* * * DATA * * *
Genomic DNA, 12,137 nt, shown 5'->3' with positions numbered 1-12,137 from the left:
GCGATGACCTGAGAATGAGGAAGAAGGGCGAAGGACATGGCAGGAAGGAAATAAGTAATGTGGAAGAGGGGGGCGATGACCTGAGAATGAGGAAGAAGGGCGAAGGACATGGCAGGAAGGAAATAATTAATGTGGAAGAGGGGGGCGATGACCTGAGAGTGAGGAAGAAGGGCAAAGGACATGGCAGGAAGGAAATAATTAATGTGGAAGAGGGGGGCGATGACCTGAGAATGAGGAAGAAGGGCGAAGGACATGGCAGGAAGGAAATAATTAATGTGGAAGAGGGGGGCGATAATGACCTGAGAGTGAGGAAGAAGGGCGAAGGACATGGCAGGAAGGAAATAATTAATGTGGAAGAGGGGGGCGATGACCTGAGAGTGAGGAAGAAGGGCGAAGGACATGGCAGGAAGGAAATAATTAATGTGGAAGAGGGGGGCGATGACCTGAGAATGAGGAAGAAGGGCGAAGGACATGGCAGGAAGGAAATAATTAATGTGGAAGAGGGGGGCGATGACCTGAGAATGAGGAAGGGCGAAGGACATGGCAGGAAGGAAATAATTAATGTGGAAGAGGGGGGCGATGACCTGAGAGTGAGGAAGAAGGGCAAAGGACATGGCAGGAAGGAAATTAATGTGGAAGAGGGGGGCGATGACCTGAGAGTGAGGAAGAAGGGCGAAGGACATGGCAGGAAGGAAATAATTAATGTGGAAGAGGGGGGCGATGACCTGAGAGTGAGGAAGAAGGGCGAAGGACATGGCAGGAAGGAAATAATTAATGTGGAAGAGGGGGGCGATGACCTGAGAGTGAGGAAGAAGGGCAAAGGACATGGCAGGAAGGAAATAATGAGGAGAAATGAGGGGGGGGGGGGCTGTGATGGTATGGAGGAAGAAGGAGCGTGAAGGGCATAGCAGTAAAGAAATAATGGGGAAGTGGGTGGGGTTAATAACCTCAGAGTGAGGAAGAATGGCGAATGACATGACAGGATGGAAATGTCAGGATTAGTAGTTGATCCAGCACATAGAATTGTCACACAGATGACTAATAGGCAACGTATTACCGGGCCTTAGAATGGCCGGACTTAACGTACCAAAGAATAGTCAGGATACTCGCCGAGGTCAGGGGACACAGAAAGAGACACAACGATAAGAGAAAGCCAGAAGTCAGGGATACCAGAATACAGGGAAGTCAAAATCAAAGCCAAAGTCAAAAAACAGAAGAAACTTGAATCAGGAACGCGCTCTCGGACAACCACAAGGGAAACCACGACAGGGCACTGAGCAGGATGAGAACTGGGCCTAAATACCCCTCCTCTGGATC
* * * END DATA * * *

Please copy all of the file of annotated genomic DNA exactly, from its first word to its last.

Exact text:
Genomic DNA, 12,137 nt, shown 5'->3' with positions numbered 1-12,137 from the left:
GCGATGACCTGAGAATGAGGAAGAAGGGCGAAGGACATGGCAGGAAGGAAATAAGTAATGTGGAAGAGGGGGGCGATGACCTGAGAATGAGGAAGAAGGGCGAAGGACATGGCAGGAAGGAAATAATTAATGTGGAAGAGGGGGGCGATGACCTGAGAGTGAGGAAGAAGGGCAAAGGACATGGCAGGAAGGAAATAATTAATGTGGAAGAGGGGGGCGATGACCTGAGAATGAGGAAGAAGGGCGAAGGACATGGCAGGAAGGAAATAATTAATGTGGAAGAGGGGGGCGATAATGACCTGAGAGTGAGGAAGAAGGGCGAAGGACATGGCAGGAAGGAAATAATTAATGTGGAAGAGGGGGGCGATGACCTGAGAGTGAGGAAGAAGGGCGAAGGACATGGCAGGAAGGAAATAATTAATGTGGAAGAGGGGGGCGATGACCTGAGAATGAGGAAGAAGGGCGAAGGACATGGCAGGAAGGAAATAATTAATGTGGAAGAGGGGGGCGATGACCTGAGAATGAGGAAGGGCGAAGGACATGGCAGGAAGGAAATAATTAATGTGGAAGAGGGGGGCGATGACCTGAGAGTGAGGAAGAAGGGCAAAGGACATGGCAGGAAGGAAATTAATGTGGAAGAGGGGGGCGATGACCTGAGAGTGAGGAAGAAGGGCGAAGGACATGGCAGGAAGGAAATAATTAATGTGGAAGAGGGGGGCGATGACCTGAGAGTGAGGAAGAAGGGCGAAGGACATGGCAGGAAGGAAATAATTAATGTGGAAGAGGGGGGCGATGACCTGAGAGTGAGGAAGAAGGGCAAAGGACATGGCAGGAAGGAAATAATGAGGAGAAATGAGGGGGGGGGGGGCTGTGATGGTATGGAGGAAGAAGGAGCGTGAAGGGCATAGCAGTAAAGAAATAATGGGGAAGTGGGTGGGGTTAATAACCTCAGAGTGAGGAAGAATGGCGAATGACATGACAGGATGGAAATGTCAGGATTAGTAGTTGATCCAGCACATAGAATTGTCACACAGATGACTAATAGGCAACGTATTACCGGGCCTTAGAATGGCCGGACTTAACGTACCAAAGAATAGTCAGGATACTCGCCGAGGTCAGGGGACACAGAAAGAGACACAACGATAAGAGAAAGCCAGAAGTCAGGGATACCAGAATACAGGGAAGTCAAAATCAAAGCCAAAGTCAAAAAACAGAAGAAACTTGAATCAGGAACGCGCTCTCGGACAACCACAAGGGAAACCACGACAGGGCACTGAGCAGGATGAGAACTGGGCCTAAATACCCCTCCTCTGGATC